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Russian sanctions: German energy company agrees to Russia's ruble conversion plan

German energy” target=”_blank”>energy company< and will utilize the ruble conversion plan outlined by Moscow despite concerns it will undermine sanctions. 

Moscow threatened to pull the plug on Europe’s gas supply unless the companies fulfilled their payments in rubles. The Kremlin worked with Russian gas company Gazprombank to establish a system that would allow companies to deposit foreign currency in one account while Gazprom would complete the transactions in rubles. 

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Uniper said Thursday that it had no choice but to use the system, and a spokesman told the BBC that he was confident the transaction still abides by EU sanctions. 

“For our company and for Germany as a whole, it is not possible to do without Russian gas in the short term; this would have dramatic consequences for our economy,” the spokesman said. 

  • Nord Stream 2 Pipeline runs from Russia to Europe via the Baltic Sea Image 1 of 4

    16 November 2021, Mecklenburg-Western Pomerania, Lubmin: View of pipe systems and shut-off devices at the gas receiving station of the Nord Stream 2 Baltic Sea pipeline. The Higher Administrative Court (OVG) of Mecklenburg-Western Pomerania is hearing a lawsuit filed by Deutsche Umwelthilfe (DUH) against Nord Stream 2. DUH had filed a lawsuit in the summer of 2020 for a review of the construction and operating permit for Nord Stream 2 by the Stralsund Mining Authority. Photo: Stefan Sauer/dpa (Photo by Stefan Sauer/picture alliance via Getty Images) (Photo by Stefan Sauer/picture alliance via Getty Images)

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    European Commission President Ursula von der Leyen delivers a speech during a plenary session at the European Parliament in Strasbourg, eastern France, Wednesday, Dec. 15, 2021. European Commission President Ursula von der Leyen says that omicron is expected to be the dominant coronavirus variant in the 27-nation bloc by mid-January.  (Julien Warnand, Pool Photo via AP)

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    German Chancellor Olaf Scholz delivers a speech on the Russian invasion of the Ukraine ( (AP Photo/Michael Sohn))

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    Russian President Vladimir Putin listens to St. Petersburg’s governor Alexander Beglov during their meeting in the Kremlin in Moscow, Russia, Tuesday, March 1, 2022 (Alexei Nikolsky, Sputnik, Kremlin Pool Photo via AP)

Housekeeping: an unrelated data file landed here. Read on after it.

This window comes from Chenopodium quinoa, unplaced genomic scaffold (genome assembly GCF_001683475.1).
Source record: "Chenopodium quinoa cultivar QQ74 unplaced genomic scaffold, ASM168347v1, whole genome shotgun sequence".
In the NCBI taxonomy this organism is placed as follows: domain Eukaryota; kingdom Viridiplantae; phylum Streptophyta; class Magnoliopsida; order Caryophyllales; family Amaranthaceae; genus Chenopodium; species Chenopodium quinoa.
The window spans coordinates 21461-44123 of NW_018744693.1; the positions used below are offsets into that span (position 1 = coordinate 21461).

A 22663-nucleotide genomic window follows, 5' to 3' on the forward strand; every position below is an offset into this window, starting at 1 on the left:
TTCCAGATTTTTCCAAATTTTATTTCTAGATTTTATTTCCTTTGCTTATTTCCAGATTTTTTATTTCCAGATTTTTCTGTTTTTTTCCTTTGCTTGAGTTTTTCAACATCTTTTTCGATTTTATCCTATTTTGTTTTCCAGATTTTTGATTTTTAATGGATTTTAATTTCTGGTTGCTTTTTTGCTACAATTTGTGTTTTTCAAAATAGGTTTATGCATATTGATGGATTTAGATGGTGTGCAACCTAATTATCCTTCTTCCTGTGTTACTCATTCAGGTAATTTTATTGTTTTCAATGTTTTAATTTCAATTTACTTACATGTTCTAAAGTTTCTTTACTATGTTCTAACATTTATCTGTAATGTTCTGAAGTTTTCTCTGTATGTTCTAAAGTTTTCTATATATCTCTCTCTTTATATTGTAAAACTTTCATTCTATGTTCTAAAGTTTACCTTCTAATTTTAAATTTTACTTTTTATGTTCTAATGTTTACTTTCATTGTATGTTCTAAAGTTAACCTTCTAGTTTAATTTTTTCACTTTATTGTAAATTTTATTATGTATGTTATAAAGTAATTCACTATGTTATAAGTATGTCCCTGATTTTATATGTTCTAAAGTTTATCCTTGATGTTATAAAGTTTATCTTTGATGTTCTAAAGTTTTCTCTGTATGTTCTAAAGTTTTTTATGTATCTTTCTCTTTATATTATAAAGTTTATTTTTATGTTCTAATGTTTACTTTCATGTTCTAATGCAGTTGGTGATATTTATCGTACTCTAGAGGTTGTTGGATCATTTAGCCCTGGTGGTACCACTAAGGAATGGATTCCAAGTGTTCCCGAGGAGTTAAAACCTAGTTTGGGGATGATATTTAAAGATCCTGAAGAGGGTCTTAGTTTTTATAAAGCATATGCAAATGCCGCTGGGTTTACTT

Other European energy firms reportedly have planned to follow suit and utilize the Russian scheme. 

The European Commission last week advised companies that Moscow’s plan may not violate sanctions, stressing that compliance would likely be necessary to fulfill contractual obligations. 

The Commission initially said the program could breach sanctions, but this week advised that the proposal does not necessarily violate the sanctions, Reuters reported. 

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“It would be advisable to seek confirmation from the Russian side that this procedure is possible under the rules of the decree,” a document from the Commission said, noting that companies should make clear statements that they consider contractual obligations completed when they make their deposits in the originally agreed-upon currency, almost all of which would be in dollars or euros. 

Brussels also said there were options that could allow companies to continue lawfully paying for gas, but the procedure for securing exemptions is not yet clear.

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Gazprom said on Wednesday that it had shut off gas to the two EU nations in retaliation for unpaid energy bills for the month of April when they refused to abide by Moscow’s demands and pay in the Russian currency. 

“The announcement by Gazprom that it is unilaterally stopping delivery of gas to customers in Europe is yet another attempt by Russia to use gas as an instrument of blackmail,” EU President Ursula von der Leyen said in a statement.

“This is unjustified and unacceptable. And it shows once again the unreliability of Russia as a gas supplier,” she added.

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Von der Leyen said that EU nations were “prepared for this scenario” and remained in close contact to identify other means of supplying Poland and Bulgaria with their energy needs.

Fox News’ Caitlin McFall contributed to this report. 

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